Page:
Old 03-10-2007, 04:05 PM   #49
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Re: Long Term Health Care

It seems to me LTC insurance is more for the young than the old. In my case if I had a debilitating accident or illness now (at 54) my FI plan is insufficent to self-insure, and LTC would quickly deplete my half of it. On the other hand when I'm 90, I would expect that my assets (assuming I haven't withdrawn too much over the years) would be more than adequate to self-insure for my remaining years. I would rather buy LTC insurance now and in 20 years drop it when I decide I'm old enough/have enough assets to self insure...and the cost is relatively cheaper now than waiting 10 years.

Any thoughts?
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Re: Long Term Health Care
Old 03-10-2007, 05:03 PM   #50
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Re: Long Term Health Care

Quote:
Originally Posted by mrbill
It seems to me LTC insurance is more for the young than the old.
Actually, I view it as more for the middle aged. Odds are you won't need it when you are young and when you are long in the tooth, you are hopefully in a position to self-insure as you point out. But in between those to ages you are vulnerable because your odds of needing LTC have increased (still pretty low) and you and/or your spouse could be in a world of financial hurt if you aren't able to self-insure.

We bought LTC policies at age 52 with a 10 year guarantee of premium. When that guarantee expires, depending on the increase in premium (I anticipate big $), we may drop coverage entirely, or keep coverage on DW only.

Although I didn't view it this way when we purchased it, I've come to view it like term life - to bridge a gap and provide income/coverage when we are most financially vulnerable.

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Re: Long Term Health Care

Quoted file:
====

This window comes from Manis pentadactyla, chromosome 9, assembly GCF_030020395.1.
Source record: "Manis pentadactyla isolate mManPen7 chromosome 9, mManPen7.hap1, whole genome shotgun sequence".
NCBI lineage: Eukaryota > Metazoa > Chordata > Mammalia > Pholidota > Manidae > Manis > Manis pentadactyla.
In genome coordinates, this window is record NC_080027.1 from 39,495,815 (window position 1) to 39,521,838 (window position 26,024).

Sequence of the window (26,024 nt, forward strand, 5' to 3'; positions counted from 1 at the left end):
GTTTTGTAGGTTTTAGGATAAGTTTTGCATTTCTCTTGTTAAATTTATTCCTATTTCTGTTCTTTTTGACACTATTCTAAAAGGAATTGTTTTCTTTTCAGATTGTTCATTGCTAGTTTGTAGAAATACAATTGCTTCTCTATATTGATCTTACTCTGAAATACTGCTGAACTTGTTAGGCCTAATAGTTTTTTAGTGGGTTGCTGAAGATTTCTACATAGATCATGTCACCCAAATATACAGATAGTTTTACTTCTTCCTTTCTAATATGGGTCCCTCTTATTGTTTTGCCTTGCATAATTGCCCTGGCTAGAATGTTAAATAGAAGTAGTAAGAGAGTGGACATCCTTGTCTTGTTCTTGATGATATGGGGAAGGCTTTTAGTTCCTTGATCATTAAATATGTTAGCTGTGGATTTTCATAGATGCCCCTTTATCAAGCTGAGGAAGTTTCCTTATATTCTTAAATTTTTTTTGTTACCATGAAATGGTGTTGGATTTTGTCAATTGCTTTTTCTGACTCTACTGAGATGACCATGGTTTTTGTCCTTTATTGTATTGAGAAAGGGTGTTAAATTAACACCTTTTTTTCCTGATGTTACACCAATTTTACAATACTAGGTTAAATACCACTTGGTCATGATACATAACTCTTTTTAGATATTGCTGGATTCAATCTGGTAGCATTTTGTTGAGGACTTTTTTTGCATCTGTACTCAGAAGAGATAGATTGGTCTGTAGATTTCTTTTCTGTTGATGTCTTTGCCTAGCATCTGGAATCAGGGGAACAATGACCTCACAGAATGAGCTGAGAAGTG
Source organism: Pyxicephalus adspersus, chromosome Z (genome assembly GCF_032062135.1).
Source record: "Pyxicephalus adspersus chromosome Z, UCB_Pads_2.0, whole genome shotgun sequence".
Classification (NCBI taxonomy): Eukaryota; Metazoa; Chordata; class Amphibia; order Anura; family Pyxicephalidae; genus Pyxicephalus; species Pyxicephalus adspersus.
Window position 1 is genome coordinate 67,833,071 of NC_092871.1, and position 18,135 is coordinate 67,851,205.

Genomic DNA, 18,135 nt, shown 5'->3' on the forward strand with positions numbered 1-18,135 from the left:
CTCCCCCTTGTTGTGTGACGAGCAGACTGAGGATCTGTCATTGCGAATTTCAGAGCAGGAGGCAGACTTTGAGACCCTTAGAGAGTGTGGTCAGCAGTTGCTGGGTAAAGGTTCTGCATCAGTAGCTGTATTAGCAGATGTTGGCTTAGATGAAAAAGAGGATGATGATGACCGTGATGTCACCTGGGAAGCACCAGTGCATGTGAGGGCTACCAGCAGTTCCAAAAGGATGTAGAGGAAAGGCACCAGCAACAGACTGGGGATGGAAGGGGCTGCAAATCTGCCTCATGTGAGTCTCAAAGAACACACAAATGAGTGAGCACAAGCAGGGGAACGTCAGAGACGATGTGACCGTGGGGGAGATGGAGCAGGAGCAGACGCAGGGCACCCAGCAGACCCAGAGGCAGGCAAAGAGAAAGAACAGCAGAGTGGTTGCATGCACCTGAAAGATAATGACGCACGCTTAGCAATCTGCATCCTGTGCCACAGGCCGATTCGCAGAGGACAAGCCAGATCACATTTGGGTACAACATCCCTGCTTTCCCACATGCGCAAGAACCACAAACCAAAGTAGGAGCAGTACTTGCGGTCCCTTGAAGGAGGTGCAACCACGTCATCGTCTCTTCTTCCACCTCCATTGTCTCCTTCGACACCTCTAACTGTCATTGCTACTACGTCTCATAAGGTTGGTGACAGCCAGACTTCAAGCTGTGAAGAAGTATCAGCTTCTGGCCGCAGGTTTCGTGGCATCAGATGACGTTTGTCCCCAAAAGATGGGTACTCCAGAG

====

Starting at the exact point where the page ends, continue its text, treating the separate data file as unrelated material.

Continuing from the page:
Old 03-18-2007, 10:48 AM   #51
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Re: Long Term Health Care

I was looking into it at length and stopped short after reading the discussions on the various threads.

A friend at age 60 did a 3 year program under the NY Partnership. What he was really after was the opportunity to have his assets reorganized during the 3 years of care. In the NY Partnership, your assets are safe from seizure after the 3 years, but your income and family income can be used to offset medicaid benefits. So the idea is to have the well spouse do careful transfers and planning during the 3 years to minimze income once the benefits run out. Presumably then there is less income to seize and the assets are safe per the terms of the Partnership. At least that is the idea.

Is anyone aware of this strategy using a "partnership" plan. I believe a number of the states have them.
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Re: Long Term Health Care
Old 03-18-2007, 04:21 PM   #52
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Re: Long Term Health Care

Quote:
Originally Posted by ZMAN
your assets are safe from seizure after the 3 years, but your income and family income can be used to offset medicaid benefits. So the idea is to have the well spouse do careful transfers and planning during the 3 years to minimze income once the benefits run out. Presumably then there is less income to seize and the assets are safe per the terms of the Partnership.
I don't have the answer to your question regarding how this Partnership plan works. But I have another question you should carefully consider in your planning. Do you want you or DW to be in a facility that accepts medicaid? I'm sure it varies from state to state, but in Illinois it is becoming more and more problamatic to place and keep loved ones in quality situations if medicaid is the primary payer.

I know someone will reply with an anecdotal example of a relative being placed in a high tier situation all paid for by medicaid. I'm sure it's possible. But our preliminary research in preparation for DW's very broke mother's future needs, we're finding that in Illinois it's very difficult to be picky about location and quality if your relative is going to be on medicaid.